What’s the best way to practice skating?

Let’s begin by addressing some questions related to your inline or roller skating

  • How many hours per week do you dedicate to your inline or roller skating practice?
  • Do you have a specific weekly time goal for your wheels? Are you able to skate more frequently during weekends?
  • Do you commit to participating in local urban group skates, or do you prefer skating in your neighborhood park or along a seafront promenade?
  • Are you primarily focused on fitness, aiming to increase your skating distance and speed?
  • What types of skating activities do you engage in while using inline or roller skates?
  • What do you mean when you say “practice”?

For many individuals, the concept of “practice” is often equated with the amount of time spent on skates, without much consideration for the specific activities performed during those hours.

  • Are you making the progress you desire in your skating journey?
  • Are you successfully achieving your skating goals? Do you feel confident and competent, capable of controlling your speed and stopping effectively?
  • Are you able to navigate the city safely and with confidence?

One major issue with the belief that practice time equals time on skates is that, even if you spend two hours skating, if you’re making common mistakes such as inadequate knee bend, weight placement near the heels, lack of upper body control, or leaning forwards, any mistakes can hinder noticeable progress. What’s worse is that you might not even be aware of these mistakes.

Skating can be an incredibly enjoyable experience, with the wind in your hair and the world whizzing by. It’s a fantastic sensation that should be cherished and enjoyed. However, from observing numerous Skatefresh students engaged in a different approach, it’s evident that using your skate time to follow a structured sequence of specific exercises and movements in a focused and conscious manner leads to more rapid and noticeable improvements.

Your skating then becomes not only your physical exercise but also a mindfulness practice. This focused approach helps you develop the ability to coordinate multiple actions with your body simultaneously, such as shifting weight to one skate, steering in a desired direction, and controlling your upper body.

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Skating is not a simple activity, and most people don’t have experience in making their bodies perform multiple tasks simultaneously. Learning to inline or roller skate is often more complex than learning to drive, where you coordinate hands, feet, arms, head, and eyes. While driving, the torso remains relatively stationary, but skating involves a more intricate mix of actions. Unlike driving, where most people receive formal instruction and have to pass a test, the majority of adult roller or inline skaters attempt to figure out how to skate independently, without a structured training program of progressive drills.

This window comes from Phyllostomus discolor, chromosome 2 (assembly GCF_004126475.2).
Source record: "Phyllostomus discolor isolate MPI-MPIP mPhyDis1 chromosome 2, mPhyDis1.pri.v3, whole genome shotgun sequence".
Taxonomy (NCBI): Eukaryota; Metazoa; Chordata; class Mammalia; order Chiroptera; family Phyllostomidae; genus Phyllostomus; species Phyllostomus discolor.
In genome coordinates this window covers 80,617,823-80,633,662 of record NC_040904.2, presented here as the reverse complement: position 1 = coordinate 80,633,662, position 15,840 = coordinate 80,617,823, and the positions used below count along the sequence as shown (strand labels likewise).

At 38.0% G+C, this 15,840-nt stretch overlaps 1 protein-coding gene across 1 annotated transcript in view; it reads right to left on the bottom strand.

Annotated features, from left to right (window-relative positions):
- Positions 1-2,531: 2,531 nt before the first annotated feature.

It can be challenging to determine the most effective way to achieve your rollerblading goals quickly and utilize your skate time productively for continuous improvement. The feeling of progress is incredibly rewarding, and by treating your skating journey as a personal development project, you can gain even more from this sport.

The benefits of inline and roller skating can be divided into two areas:

  • Yang-style learning, involving the development of multiple skills, including mental focus, physical strength training, stamina, and mental discipline.
  • Yin-style sensory experience, allowing you to simultaneously feel the wind in your hair, the air in your lungs, and the burn in your thighs and glutes as you build muscle and focus on correct form.

You can be mindful of all these elements while skating, making it a multi-faceted experience that offers high-level mindfulness for those who prefer skating over running or going to the gym.

Skaters who engage with structured practice plans and skill progressions report significantly increased enjoyment of skating. Practicing with progressions involves breaking down each skill into manageable components, enabling you to track improvements from one session to the next and appreciate subtle adjustments. What was challenging three sessions ago becomes much clearer, whether it’s mastering a cruising scissor position, a stopping method, or the next phase of your skating stride.

Learn this important stride drill for FREE by clicking FREE TRIAL on this page;

Many individuals skip this kind of training and simply repeat the entire move over and over again. Some skaters have shared that they’ve been “practicing a specific move for months” without success. Yet, after going through all the progression exercises for the skill during a class or with an online program, they achieve the skill with some focussed repetition & optimum technical form.

In summary, practice is not merely the amount of time spent on skates; it should involve focused, conscious, and progressive learning of core skills one at a time, which are later integrated. This type of practice leads to progress, and more importantly, lasting progress. This progress can then serve as a foundation for making your skills safer, faster, smoother, and the envy of others.

For comprehensive progressive exercises for each skill, you can explore Skatefresh’s online courses, which include free trials to access full skill lessons. Just choose your level, beginner, intermediate, or advanced skater: